It’s precisely Joselit’s understanding of image power, which reduces an artwork to a page ‘hit’, that a cluster of artists – admittedly, working in Berlin or Switzerland and thus proximate to my own working and social conditions – seek to undercut, opting collaboratively for a resistant ephemerality that claims the personal against swarming circulation. Network fatigue is the image’s prior admission of its own defeat before the matrix of connectivity. It constructs small mechanisms of temporary exclusion – what used to be called privacy, and which is partly, though not entirely, closed – to counter larger, widespread ones that occurred under the spectre of the ‘network’ and ‘the social’, but which only served to exclude us from ourselves. Network fatigue privileges the temporary, the contingent, and the to-hand – simply, the people and things around you – sealing off something real and personal before a work’s assumed, and perhaps inevitable, reentrance into the digital agora.
Mobilizing personal relations, artists of network fatigue such as Calla Henkel and Max Pitegoff, Tobias Madison, Carissa Rodriguez, Emmanuel Rossetti, among others, work in temporary, reconfigurable groups whose results are site-specific and whose relationship to documentation is poised and slow (if still strategic). Swiss artist Madison – who co-ran a space in Basel and a club and a cinema in Zurich – included artists Rossetti and Stefan Tcherepnin in recent solo exhibitions at the Modern Institute in Glasgow, the Hepworth Wakefield and The Power Station in Dallas; the locus of authorial agency here was defiantly fuzzy. It was with characteristically puerile though refreshing humour that after his ‘solo’ show at the Kunsthalle Zürich last year – actually comprising two exhibitions, remnants from artist-run spaces and works by, among others, Rossetti, Henkel and Pitegoff – Madison submitted a series of dark, unfocused party photos to the blog Contemporary Art Daily following a request for images of Madison’s show. Published online, the gesture wrested power away from the expectations of glossy, well-lit images for remote online viewing and back to the local, imperfect and temporary. The flip side to this – flip in both senses – might be that publicized intimacy is itself a way of fostering cult value: a gesture toward implied or real exclusivity. But it’s crucial to distinguish a network from the network, since, as Facebook has taught us, the network as a series of small, personal links is its best illusion.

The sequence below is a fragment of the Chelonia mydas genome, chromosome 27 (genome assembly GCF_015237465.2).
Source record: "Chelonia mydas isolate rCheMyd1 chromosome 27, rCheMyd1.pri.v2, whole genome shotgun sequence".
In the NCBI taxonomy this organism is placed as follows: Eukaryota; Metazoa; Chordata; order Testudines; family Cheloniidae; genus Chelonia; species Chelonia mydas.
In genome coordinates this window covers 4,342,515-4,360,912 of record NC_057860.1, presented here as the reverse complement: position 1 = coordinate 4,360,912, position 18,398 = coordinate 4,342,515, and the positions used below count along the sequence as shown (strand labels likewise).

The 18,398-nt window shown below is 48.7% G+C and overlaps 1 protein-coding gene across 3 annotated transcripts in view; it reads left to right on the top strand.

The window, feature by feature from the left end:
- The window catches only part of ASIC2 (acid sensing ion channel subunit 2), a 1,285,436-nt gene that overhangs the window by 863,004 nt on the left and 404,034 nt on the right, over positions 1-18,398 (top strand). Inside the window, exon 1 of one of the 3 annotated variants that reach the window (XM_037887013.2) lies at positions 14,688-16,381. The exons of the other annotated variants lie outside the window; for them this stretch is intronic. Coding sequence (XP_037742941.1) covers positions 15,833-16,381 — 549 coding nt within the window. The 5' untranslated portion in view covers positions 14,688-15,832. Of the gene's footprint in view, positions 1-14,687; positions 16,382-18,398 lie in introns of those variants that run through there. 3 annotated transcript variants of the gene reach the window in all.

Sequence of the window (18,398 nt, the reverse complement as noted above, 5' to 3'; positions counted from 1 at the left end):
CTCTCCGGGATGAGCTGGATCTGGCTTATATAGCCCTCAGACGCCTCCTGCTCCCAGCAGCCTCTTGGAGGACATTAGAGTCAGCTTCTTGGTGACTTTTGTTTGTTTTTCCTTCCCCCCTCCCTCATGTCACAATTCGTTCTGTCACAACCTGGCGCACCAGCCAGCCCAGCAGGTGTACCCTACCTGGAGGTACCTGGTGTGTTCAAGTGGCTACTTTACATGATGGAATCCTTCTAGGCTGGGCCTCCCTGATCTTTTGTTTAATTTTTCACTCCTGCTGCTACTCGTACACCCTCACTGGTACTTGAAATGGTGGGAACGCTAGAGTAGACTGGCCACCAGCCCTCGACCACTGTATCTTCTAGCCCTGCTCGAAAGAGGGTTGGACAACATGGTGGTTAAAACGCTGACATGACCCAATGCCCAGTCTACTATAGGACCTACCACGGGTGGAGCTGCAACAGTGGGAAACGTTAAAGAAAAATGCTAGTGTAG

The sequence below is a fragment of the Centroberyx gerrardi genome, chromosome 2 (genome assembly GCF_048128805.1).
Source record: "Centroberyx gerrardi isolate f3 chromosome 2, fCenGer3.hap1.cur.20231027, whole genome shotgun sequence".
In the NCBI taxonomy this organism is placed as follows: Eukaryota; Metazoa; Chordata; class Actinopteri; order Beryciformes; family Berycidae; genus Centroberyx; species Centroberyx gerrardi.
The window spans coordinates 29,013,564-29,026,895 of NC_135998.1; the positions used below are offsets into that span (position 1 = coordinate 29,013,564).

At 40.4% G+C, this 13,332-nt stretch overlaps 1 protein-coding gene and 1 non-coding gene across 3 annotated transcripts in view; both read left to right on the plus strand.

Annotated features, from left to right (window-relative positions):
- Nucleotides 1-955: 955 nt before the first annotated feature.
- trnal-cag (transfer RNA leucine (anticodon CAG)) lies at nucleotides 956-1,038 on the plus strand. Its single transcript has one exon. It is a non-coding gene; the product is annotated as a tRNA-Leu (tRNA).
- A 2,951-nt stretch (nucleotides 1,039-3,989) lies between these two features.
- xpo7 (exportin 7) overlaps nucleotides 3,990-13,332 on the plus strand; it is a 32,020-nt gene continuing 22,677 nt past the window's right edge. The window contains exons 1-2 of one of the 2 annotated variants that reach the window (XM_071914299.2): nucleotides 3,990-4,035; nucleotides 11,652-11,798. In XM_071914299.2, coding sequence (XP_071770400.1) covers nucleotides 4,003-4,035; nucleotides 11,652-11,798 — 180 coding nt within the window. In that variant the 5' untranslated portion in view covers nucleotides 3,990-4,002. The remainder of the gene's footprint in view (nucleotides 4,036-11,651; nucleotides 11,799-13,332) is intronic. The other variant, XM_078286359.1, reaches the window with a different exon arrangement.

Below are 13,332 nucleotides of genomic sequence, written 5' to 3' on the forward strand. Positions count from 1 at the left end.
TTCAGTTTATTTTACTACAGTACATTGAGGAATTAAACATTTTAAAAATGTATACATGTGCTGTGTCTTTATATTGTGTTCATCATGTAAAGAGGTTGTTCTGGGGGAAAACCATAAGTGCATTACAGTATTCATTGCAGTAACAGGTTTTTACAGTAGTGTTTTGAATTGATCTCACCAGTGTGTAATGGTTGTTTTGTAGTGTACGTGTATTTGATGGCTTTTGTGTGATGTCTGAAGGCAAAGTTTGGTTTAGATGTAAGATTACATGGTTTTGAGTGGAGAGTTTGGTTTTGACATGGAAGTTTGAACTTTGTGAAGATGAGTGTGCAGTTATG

If the insistence on friendship – an index of connection and particularity – is uncomfortable because it is necessarily exclusive, then perhaps this discomfort really arises from the culture that confused connectivity with ‘friendship,’ and betrayed the latter. As we wade in some marsh of technology and affect, where social relations, communicability and privacy, intimacy and sharing have been so thoroughly upheaved, I’m disinclined to feel excited about any kind of network – social, technological, artistic, they’re all the same now anyway. Yet in this same context, old illusions of insularity, privacy and ephemeralit – dark rooms or broken cups, bad or blurry photographs, simple meals – attain a surprising import and immediacy.
Take Matthew Lutz-Kinoy and Natsuko Uchino’s staging of performative, invite-only dinners on ceramics (Keramikos, 2012–ongoing) in project spaces like Elaine in Basel, or sound artist Sergei Tcherepnin’s work with Ei Arakawa and Arakawa’s work with Nora Schultz (both MoMA, 2012). Forging their own contexts – while aware of larger ones – these artists assert the intrapersonal as a back door to the cold machinations of a forceful, neoliberal techno-capitalism. These processes sometimes deal with the old relational topoi of viewers-as-users, food or live music (musician Paolo Thorsen-Nagel and artist Tobias Spichtig’s sound performances) but they’re a way to wrest social relations outside the cold social complexes of Palo Alto and back into lived, transient microcommunities of activity. These approaches borrow from the lo-fi, makeshift poetic confessionalism of Josef Strau as well as the small, intense social networks of Cologne in the 1990s – Stephan Dillemuth and Strau’s storefront/artist’s bar/gallery Friesenwall 120, for example. In its collaborative insistence, network fatigue harkens to the communitarian working methods of Kai Althoff, or Cosima von Bonin and her cross-pollination of roles, contexts and invitations, such as in 1991 at Andrea Rosen in New York, where von Bonin invited her friends to produce works for her own solo show. At the First Grazer Fächerfest (1995) von Bonin invited DJs, sculptors and a theatre production in order to ‘bring along the whole beautiful fan.’ Unlike previous collaborative models – of a Paweł Althamer, say, taking recourse to participation and larger structures of identity – or the in situ seatedness of relational aesthetics, these artists shirk a rhetoric of inclusivity: that faux-democratizing impulse now equated with the conquest of big data.